Dr. Mardy's Dictionary of Metaphorical Quotations

Welcome to Dr. Mardy's Dictionary of Metaphorical Quotations (DMDMQ), the world's largest online database of metaphorical quotations (now with nearly 60,000 quotations, organized into more than 3,000 categories). My goal is to make this the Internet’s most comprehensive and rigorously researched quotation collection. For information on why I undertook this project in the first place, see: A Personal Note.


To begin searching DMDMQ, pick a theme or topic you wish to explore from the Index of Topics. Please note that all topics are interlinked to the section of the site where the actual quotations occur, allowing you to go back and forth almost seamlessly.


Metaphorical thinking is at the heart of the human experience. When we encounter something new and unfamiliar—or try to make sense out of something that is not well understood—we often benefit from relating it to something we know well. And when great writers or thinkers have attempted to describe or explain something in a compelling or unforgettable way, their chief tool has been metaphorical phrasing. It is the key to elevating human language from the prosaic to the poetic. William Cullen Bryant expressed it well (and, of course, he phrased it metaphorically):

“Eloquence is the poetry of prose.”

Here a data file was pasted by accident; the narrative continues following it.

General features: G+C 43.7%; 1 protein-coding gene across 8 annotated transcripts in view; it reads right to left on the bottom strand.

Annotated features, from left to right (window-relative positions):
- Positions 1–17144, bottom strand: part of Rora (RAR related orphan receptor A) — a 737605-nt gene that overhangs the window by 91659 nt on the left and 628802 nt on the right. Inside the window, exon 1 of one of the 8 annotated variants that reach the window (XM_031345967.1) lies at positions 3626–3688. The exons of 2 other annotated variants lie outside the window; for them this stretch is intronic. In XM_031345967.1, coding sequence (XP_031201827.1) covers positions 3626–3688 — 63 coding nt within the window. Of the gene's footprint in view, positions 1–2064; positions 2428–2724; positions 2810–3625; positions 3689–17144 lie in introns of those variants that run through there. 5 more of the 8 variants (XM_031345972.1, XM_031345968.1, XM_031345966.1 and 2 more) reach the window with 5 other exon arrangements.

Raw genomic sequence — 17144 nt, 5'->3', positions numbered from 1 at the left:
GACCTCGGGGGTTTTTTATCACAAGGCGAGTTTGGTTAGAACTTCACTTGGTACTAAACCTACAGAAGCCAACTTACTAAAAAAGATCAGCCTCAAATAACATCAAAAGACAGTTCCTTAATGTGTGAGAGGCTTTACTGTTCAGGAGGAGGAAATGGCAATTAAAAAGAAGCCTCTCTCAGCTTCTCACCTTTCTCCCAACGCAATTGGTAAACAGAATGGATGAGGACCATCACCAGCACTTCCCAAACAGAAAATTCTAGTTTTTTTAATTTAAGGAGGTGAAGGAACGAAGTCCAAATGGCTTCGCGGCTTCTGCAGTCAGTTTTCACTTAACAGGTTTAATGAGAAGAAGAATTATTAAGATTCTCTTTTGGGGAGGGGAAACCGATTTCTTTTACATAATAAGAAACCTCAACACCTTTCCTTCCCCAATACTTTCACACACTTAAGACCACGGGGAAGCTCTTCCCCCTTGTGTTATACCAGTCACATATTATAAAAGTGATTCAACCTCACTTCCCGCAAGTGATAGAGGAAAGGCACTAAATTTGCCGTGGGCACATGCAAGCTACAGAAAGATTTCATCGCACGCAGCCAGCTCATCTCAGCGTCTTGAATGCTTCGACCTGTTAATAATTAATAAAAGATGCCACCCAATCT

Think of this site as a celebration of history’s best metaphorical observations on just about every topic you can imagine. In this compilation, the three “superstars” of figurative language will be represented: analogies and similes, as well as metaphors. These figures of speech are all attempts to illuminate one thing by relating it to something else. Here’s a brief structural overview:

Metaphor: A is B

Simile: A is like B (or, A is as a B)

Analogy: A is to B as C is to D

Take the classic Rudyard Kipling quotation: “Words are, of course, the most powerful drug used by mankind.”

The essential metaphor here is a word is a drug. Literally, we know that a word is not a drug, so a statement like this is said to be figuratively true. And we say it is figuratively true because Kipling is using a figure of speech (in this case a metaphor) to make the assertion.

A word is like a drug expresses the same thought as a simile. In the world of figurative language, similes often take a back seat to the more glamorous metaphor. Aristotle preferred metaphors over similes, and language snobs have slavishly followed his example. Similes form the basis for innumerable popular expressions (shaking like a leaf, light as a feather), but they do not have to be bland and uninspired. Indeed, in the hands of gifted writers, similes can rival metaphors in beauty or power, as when John Updike wrote: “Critics are like pigs at the pastry cart.”

To express the Kipling thought as an analogy, one could say words are to the mind as drugs are to the body. An analogy is sometimes called an extended simile (because it often uses like or as), but that does not do justice to this ancient way of formulating a thought. Analogies are at the core of intellectual inquiry, and as a result have long been favored by philosophers and other thinkers. Henry David Thoreau wrote of them: “All perception of truth is the detection of an analogy.”

I’m in the early stages of this project, so not all topics are currently available, and many topics that are available are incomplete. I'm adding new topics and new quotations to existing topics every day, so every subsequent visit by you will likely be rewarded by new finds.

If you discover any errors or would simply like to provide feedback, please drop me a note. Metaphors be with you!

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